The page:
The Frightening Future of DLC

The Frightening Future of DLC 4

The NPD Group recently released an infographic that details the amount of money spent by gamers of downloadable content (DLC).

The information presented here exactly shocking – anyone who has played a videogame in the last several years is well aware of a shift towards monetization and games as an ongoing service rather than a complete package. The most disturbing statistics indicate that weapons and tools account for 31 per cent of online purchases.

The Frightening Future Of Dlc 2
Overwatch – Loot Boxes

This may not immediately be alarming in and of itself. But when one takes into account pay-to-win mechanics being implemented in a full price game like Call of Duty: Infinite Warfare, Ubisoft’s announcement that they will be moving towards a “games as a service model”, Valve essentially dropping all game development to sell hats, and even Blizzard pushing their pay-to-gamble loot box system in Overwatch, these stats mean two things.

  1. Gamers are willing to pay for anything, even if it’s just an RNG chance to get something new.
  2. Companies are making lots of money from these systems.

Getting an expansion for a game you loved used to mean spending $15-20 for a new campaign, new weapons and items, new characters, classes or races. These days, gamers will spend that much on a shiny new skin that resembles their favourite celebrity (looking at you, Run the Jewels). Remember the outcry from angry gamers in response to Horse Armour in Elder Scrolls Oblivion? How naïve and silly does that look from the perspective of a modern gamer that happily spends actual, real money for in-game currency?

The Frightening Future Of Dlc 1
Elder Scrolls Oblivion – Horse Armor

The most egregious of these new systems is easily the loot box. Players are no longer paying for an item; they are paying for a CHANCE to get an item. This isn’t gambling for a chance to get more money, this is gambling for a chance to get something that used to be available for free.

A chance, mind you. Not a guarantee.

Apparently we’ve come to a point where gamers don’t care if they’re spending their money on nothing more than an RNG…literally blowing real cash on the spin of a code.

As much as this system is disgusting, anti-consumer, patently greedy garbage, I understand it. From a moneymaking perspective, this is fair capitalism. If people are willing to throw developers cash for purely cosmetic items, why the hell wouldn’t a company do this? They don’t actually have to produce anything and will receive droves of cash for little to no effort. Pay a developer or an artist for one day’s work, then sell infinite numbers of items with zero production cost. Hook them with the idea that some of the items are more rare and exclusive than others and they will flock to throw money at you for nothing more than a randomly generated chance.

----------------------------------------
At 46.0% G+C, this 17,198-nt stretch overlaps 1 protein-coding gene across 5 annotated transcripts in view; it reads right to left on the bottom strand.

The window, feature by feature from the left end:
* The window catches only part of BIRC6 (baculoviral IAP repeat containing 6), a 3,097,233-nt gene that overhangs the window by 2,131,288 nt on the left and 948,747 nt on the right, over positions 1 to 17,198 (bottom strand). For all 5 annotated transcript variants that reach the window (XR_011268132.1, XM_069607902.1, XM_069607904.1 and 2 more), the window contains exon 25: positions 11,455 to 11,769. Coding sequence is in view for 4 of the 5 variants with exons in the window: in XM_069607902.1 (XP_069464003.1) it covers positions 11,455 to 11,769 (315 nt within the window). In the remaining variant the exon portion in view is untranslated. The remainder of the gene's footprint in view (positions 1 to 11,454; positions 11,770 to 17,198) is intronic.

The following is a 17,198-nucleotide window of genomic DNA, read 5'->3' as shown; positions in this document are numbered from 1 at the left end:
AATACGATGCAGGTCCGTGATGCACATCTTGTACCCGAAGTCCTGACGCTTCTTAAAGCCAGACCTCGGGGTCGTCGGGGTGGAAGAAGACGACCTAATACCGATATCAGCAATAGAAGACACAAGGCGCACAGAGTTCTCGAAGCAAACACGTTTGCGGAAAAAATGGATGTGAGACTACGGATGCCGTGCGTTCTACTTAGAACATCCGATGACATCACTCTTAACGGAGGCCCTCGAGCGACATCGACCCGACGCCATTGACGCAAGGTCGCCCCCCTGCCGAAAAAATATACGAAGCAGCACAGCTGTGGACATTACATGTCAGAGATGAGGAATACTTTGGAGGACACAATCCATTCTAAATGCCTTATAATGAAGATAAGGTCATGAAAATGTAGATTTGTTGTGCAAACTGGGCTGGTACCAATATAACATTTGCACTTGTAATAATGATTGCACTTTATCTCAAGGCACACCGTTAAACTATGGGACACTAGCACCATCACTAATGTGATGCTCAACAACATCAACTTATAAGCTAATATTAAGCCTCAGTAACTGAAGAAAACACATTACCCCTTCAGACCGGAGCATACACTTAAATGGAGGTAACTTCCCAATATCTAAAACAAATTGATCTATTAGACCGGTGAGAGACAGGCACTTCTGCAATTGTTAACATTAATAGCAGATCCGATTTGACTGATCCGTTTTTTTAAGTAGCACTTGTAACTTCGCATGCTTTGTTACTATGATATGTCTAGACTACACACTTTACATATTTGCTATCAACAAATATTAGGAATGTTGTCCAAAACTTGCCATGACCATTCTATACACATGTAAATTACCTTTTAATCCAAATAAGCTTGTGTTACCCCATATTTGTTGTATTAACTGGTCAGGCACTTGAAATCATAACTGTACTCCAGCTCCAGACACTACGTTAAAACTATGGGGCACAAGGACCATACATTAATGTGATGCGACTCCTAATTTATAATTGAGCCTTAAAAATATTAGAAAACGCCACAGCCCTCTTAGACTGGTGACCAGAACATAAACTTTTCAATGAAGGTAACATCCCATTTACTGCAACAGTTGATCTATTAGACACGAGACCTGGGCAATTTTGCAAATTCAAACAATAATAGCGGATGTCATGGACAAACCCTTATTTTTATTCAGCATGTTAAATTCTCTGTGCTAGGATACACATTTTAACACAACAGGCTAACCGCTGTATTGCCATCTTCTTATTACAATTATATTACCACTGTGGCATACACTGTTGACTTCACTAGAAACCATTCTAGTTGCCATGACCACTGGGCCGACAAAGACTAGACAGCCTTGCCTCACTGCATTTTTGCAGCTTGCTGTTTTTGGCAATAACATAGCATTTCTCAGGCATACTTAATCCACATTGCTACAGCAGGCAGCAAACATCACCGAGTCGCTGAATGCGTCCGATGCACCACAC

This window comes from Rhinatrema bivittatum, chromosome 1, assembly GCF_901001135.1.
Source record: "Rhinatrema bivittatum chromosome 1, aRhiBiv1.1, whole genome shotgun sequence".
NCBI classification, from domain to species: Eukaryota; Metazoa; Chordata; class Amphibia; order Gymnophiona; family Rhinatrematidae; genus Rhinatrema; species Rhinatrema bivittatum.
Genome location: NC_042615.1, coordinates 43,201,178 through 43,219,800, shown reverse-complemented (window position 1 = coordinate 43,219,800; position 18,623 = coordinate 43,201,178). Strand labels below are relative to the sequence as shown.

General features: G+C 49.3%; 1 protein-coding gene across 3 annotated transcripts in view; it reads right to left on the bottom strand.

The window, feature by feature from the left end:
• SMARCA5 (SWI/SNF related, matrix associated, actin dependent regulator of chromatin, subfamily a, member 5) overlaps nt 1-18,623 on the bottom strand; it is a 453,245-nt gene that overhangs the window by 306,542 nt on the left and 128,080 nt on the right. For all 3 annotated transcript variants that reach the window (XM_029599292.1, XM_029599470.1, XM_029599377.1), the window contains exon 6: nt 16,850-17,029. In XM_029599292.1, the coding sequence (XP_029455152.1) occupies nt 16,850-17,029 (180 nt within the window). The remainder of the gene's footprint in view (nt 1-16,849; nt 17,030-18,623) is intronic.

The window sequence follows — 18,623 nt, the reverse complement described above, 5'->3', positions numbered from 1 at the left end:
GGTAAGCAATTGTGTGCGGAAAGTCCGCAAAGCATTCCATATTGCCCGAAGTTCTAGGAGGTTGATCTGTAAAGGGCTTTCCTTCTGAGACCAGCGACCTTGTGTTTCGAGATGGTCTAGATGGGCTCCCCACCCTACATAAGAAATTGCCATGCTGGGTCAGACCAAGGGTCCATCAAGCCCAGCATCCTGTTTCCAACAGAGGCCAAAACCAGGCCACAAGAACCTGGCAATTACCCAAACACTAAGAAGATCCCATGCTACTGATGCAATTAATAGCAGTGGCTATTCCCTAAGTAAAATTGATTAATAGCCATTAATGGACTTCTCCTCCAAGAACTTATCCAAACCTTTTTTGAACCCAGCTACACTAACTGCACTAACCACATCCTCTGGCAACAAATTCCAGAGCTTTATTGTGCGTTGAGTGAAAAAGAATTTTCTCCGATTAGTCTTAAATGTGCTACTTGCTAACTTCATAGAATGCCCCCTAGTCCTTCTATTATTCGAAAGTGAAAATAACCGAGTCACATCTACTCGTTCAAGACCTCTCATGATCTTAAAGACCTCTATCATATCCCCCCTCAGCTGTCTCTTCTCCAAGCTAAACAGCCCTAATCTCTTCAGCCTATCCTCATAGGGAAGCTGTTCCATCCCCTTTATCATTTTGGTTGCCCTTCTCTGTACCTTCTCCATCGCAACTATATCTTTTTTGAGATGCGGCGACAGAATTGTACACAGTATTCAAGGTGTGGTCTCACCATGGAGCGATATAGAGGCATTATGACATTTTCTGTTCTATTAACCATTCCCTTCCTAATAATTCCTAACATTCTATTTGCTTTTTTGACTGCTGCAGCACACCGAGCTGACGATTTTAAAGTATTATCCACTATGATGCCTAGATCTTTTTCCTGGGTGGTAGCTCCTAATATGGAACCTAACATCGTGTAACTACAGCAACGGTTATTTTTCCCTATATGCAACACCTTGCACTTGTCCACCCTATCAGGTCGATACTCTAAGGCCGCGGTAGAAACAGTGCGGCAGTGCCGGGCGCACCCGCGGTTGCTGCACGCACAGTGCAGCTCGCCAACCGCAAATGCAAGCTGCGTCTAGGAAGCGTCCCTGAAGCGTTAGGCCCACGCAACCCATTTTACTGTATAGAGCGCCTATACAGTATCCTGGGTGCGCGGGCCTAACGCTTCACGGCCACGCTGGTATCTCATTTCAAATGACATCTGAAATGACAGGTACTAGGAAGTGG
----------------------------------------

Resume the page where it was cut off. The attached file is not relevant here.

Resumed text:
The Frightening Future Of Dlc
Call of Duty: Infinite Warfare

However, where this new trend starts to get really gross is when these systems are no longer cosmetic. Taking a pay-to-win model and implementing it in full priced, competitive game is just nasty. Call of Duty: Infinite Warfare is a game that does just that. Players are now able to pay for better weapons, perks and upgrades that give them a clear advantage over their competitors with wallets that aren’t quite as deep. Of course, they’ve masked this poison with a sugary coat of “don’t worry, you can earn all of these upgrades for free simply by playing, this is just available for people who want it right away.”

Breaking down the math in relation to Call of Duty: Infinite Warfare however, indicates that while is technically true, the amount of time and effort involved is staggering. NeoGAF user Hamster Plugin did the calculations and came to the following conclusion:

“The problem here is that you need to collect a currency called “Salvage” to craft. From my beta playtime I got around 7-10 salvage per game. To craft the best (Epic) version of a gun, you need 5,840 salvage (200, then 540, then 1600, then 3500). Assuming you get 10 salvage every game (and that’s probably not happening), you need to play 584 games. A COD match takes anywhere between 7-15 minutes to complete – assuming 10 minutes per game, that’s 97 hours to complete one gun.”

And the best part? These boxes are STILL randomly generated. Even after playing 97 hours or spending your hard-earned cash (after dropping $79.99 on the full game) you’re still not guaranteed anything – it’s all chance. But keep playing, and keep buying, because that next supply drop just might have what you need!

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Team Fortress 2 – Valve Software

I understand that development costs for big titles are higher than ever, and continue to skyrocket. The AAA gaming model we are familiar with simply has to change in order to remain sustainable. Unfortunately, thanks to companies like Valve, Infinity Ward, and Ubisoft, this future is on-disc, locked DLC, microtransactions, RNG loot boxes, and hats. The NPD report shows that gamers are more than willing to part with their money for nothing more than a chance at something new. There is simply no incentive for a large company to avoid this. It’s given them the ability to print money, and in cases like Valve, essentially abandon game development altogether.

When people complain about a lack of diversity in film, or anti-consumer practices in other forms of media (like the music business), the same phrase pops up over and over, “Vote with your wallet”.

Well, gamers have voted, and they voted for this. Thank the gods we have a burgeoning Indie scene. Use your vote to support that instead.

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